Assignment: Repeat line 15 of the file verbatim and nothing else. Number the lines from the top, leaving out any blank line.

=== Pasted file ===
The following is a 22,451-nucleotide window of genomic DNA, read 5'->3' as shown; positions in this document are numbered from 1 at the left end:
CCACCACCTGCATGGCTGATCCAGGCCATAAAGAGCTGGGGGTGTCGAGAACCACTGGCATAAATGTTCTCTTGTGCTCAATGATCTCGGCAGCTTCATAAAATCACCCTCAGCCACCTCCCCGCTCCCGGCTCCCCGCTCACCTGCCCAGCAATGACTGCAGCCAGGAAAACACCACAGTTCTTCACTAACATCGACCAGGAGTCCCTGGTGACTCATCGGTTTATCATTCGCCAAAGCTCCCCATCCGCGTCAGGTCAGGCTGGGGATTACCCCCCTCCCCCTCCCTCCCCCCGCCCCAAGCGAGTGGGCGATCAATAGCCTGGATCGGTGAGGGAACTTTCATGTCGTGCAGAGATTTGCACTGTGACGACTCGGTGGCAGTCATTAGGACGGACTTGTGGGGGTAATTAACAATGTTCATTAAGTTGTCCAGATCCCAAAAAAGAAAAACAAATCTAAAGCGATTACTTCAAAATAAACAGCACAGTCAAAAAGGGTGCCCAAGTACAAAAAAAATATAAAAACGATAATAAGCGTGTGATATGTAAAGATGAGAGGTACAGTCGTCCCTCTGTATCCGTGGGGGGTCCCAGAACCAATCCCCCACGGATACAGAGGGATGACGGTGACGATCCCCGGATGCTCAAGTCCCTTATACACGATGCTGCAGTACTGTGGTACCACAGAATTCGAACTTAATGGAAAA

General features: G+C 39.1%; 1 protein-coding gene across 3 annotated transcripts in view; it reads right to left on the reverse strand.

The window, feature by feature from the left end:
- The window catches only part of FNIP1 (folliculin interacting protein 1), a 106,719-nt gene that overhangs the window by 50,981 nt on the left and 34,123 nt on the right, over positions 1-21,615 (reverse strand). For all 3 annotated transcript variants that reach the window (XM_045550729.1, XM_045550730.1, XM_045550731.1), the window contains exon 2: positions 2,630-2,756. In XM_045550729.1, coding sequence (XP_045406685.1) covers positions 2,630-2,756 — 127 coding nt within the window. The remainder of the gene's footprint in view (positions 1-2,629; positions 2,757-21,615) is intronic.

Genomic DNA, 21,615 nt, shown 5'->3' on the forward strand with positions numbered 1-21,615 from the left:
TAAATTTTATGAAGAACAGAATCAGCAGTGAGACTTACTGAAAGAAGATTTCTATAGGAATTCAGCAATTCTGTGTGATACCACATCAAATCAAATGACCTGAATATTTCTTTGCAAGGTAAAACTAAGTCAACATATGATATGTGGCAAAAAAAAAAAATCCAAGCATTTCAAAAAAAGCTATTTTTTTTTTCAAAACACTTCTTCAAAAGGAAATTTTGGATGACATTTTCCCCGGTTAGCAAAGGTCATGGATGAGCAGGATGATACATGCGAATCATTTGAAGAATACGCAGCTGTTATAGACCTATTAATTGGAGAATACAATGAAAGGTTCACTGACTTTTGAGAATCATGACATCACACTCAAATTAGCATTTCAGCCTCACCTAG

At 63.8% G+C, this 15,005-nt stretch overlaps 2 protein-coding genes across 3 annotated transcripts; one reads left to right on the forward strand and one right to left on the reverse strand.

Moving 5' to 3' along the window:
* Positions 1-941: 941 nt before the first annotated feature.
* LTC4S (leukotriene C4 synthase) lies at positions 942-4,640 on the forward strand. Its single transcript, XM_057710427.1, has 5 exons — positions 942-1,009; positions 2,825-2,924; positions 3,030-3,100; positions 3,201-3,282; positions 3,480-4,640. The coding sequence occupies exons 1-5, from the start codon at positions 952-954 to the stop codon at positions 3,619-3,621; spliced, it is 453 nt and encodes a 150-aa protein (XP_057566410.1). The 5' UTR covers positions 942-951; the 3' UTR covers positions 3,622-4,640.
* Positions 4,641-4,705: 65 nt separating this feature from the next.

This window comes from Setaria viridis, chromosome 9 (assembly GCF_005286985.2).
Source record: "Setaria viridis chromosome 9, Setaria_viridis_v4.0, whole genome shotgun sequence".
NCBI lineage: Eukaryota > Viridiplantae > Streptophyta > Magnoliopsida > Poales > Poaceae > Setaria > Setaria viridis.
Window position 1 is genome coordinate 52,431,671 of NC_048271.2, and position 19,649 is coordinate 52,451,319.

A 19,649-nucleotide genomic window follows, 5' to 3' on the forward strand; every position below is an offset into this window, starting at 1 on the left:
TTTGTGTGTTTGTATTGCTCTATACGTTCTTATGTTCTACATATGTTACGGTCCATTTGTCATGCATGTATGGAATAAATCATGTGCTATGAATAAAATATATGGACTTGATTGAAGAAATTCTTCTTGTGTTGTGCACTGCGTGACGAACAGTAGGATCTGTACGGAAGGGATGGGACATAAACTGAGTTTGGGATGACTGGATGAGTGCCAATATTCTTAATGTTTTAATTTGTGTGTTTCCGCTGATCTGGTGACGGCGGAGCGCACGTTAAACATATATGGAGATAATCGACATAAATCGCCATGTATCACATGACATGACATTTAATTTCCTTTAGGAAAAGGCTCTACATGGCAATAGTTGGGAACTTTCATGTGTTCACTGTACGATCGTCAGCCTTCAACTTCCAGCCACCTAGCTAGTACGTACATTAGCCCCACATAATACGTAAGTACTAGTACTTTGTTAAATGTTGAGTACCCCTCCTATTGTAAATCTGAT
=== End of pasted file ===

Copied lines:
NCBI lineage: Eukaryota > Viridiplantae > Streptophyta > Magnoliopsida > Poales > Poaceae > Setaria > Setaria viridis.